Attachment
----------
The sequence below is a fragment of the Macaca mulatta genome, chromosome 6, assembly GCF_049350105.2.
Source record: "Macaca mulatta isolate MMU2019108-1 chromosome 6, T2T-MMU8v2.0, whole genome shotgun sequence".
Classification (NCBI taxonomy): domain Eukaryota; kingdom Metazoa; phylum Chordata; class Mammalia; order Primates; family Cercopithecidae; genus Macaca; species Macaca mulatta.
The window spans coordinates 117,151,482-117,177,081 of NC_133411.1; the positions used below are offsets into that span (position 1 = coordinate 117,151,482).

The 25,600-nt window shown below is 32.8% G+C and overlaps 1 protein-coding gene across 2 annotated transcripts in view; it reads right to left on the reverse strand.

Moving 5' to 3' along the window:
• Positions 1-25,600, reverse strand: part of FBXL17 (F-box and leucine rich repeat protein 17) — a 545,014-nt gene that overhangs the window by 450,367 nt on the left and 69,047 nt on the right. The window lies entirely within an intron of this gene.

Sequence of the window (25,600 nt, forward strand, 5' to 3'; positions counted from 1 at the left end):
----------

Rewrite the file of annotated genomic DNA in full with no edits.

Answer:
The sequence below is a fragment of the Macaca mulatta genome, chromosome 6, assembly GCF_049350105.2.
Source record: "Macaca mulatta isolate MMU2019108-1 chromosome 6, T2T-MMU8v2.0, whole genome shotgun sequence".
Classification (NCBI taxonomy): domain Eukaryota; kingdom Metazoa; phylum Chordata; class Mammalia; order Primates; family Cercopithecidae; genus Macaca; species Macaca mulatta.
The window spans coordinates 117,151,482-117,177,081 of NC_133411.1; the positions used below are offsets into that span (position 1 = coordinate 117,151,482).

The 25,600-nt window shown below is 32.8% G+C and overlaps 1 protein-coding gene across 2 annotated transcripts in view; it reads right to left on the reverse strand.

Moving 5' to 3' along the window:
• Positions 1-25,600, reverse strand: part of FBXL17 (F-box and leucine rich repeat protein 17) — a 545,014-nt gene that overhangs the window by 450,367 nt on the left and 69,047 nt on the right. The window lies entirely within an intron of this gene.

Sequence of the window (25,600 nt, forward strand, 5' to 3'; positions counted from 1 at the left end):